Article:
August 22, 2006
Immigration Dept defends citizenship decision
The Department of Immigration has defended its decision to allow 110 people who allegedly paid bribes to obtain Australian citizenship to stay in the country.
The Department says the Chinese nationals should be allowed to remain here because they say they did not know the payments were illegal.
An ongoing investigation has raised allegations that between 1995 and 2001 the migrants paid up to $200,000 each to an Immigration Department officer and another man to obtain their place in Australia.
The Immigration official involved in the alleged bribery scam is facing criminal charges.
Spokesman for the Department of Immigration Sandy Logan says despite the bribe allegations, the Department accepts the migrants because they were unaware of any wrongdoing.
"We have no indication at this stage and no information that would suggest to us that any of the recipients of these citizenships... had at any point in time an awareness or an understanding that there was a fraud - or an alleged fraud - being perpetrated," he said.
He says even though the money paid was allegedly as much as $200,000, there was no reason to believe the migrants should have realised the payments were illegal.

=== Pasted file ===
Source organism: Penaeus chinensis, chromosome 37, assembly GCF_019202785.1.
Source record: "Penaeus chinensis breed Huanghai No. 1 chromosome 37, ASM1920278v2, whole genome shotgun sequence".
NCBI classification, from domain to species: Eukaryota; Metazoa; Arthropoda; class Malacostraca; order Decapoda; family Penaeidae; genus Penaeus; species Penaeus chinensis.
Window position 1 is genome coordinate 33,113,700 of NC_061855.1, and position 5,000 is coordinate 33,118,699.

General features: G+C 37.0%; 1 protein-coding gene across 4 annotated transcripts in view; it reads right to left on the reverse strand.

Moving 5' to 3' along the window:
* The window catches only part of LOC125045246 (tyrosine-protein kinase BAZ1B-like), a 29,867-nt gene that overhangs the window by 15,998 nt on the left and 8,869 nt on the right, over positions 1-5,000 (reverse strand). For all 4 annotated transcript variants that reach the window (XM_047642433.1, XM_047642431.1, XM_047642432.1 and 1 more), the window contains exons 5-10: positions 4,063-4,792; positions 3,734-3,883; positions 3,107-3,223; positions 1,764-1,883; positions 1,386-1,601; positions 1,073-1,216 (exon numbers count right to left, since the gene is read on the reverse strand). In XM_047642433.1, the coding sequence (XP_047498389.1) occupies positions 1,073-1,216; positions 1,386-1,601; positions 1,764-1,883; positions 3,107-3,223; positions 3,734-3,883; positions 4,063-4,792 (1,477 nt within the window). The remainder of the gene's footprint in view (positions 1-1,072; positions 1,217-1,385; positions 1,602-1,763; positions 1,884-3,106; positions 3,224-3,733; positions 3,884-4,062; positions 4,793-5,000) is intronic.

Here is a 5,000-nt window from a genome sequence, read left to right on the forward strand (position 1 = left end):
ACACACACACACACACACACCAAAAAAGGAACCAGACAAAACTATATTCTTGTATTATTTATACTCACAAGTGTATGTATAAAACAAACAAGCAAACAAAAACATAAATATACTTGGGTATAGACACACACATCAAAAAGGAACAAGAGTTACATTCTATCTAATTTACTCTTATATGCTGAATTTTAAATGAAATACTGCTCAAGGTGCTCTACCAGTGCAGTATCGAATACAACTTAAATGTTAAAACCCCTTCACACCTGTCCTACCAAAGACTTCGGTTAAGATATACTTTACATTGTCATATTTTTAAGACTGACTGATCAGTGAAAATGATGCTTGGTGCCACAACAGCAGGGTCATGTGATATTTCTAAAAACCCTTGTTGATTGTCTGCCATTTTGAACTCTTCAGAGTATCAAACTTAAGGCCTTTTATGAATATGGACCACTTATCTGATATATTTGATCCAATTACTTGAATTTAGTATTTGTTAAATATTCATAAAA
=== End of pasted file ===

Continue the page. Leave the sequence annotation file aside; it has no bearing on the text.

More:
"Charges levied by migration agents, by various organisations representing applicants and clients... around the world vary from country to country... It certainly wouldn't surprise [people] in places like Hong Kong," he said.
But immigration lawyer Michaela Byers - who represents 25 Chinese asylum seekers now going through proper channels - says it is inconceivable the migrants would not have been aware the money paid was a bribe.
"That is a lot more than is expected for any type of application fee or professional service, that's an extraordinary amount of money and even in China that would be considered to be a very large bribe," Ms Byers said.
She says Chinese nationals immigrating or seeking asylum in Australia are well aware of the rules and would know that a $200,000 payment would amount to a bribe.
She says many of her clients using legitimate methods are in detention in Villawood and the Department appears to be applying a double standard.
"[My clients] would be very angry, they have genuine protection claims against Chinese authorities, they're being run through the mill here in Australia and most of them ended up in detention and they've been given a really hard time in being able to reach their goal of getting permanent residence," she said.
"And to hear that some people were able to bribe their way to citizenship and be allowed to stay is quite hypocritical I believe."
Immigration Minister Amanda Vanstone says she was not sure if the migrants might have the decision reversed because of the bribe allegations.
"[Just] because someone's had influence exercised in terms of a grant doesn't mean the grant wouldn't have at some point been made in any event," she said.
Mr Logan says the migrants have all passed permanent residency checks and there would be no reason to revoke citizenship on those grounds.
However, he says the Department will move to introduce legislation to allow citizenship to be revoked if it can be proved fraud was involved.
"There is now this amendment to the legislation that is currently before the Parliament and it provides for the revocation of citizenship if it can be proved it was obtained as a result of third party fraud," he said.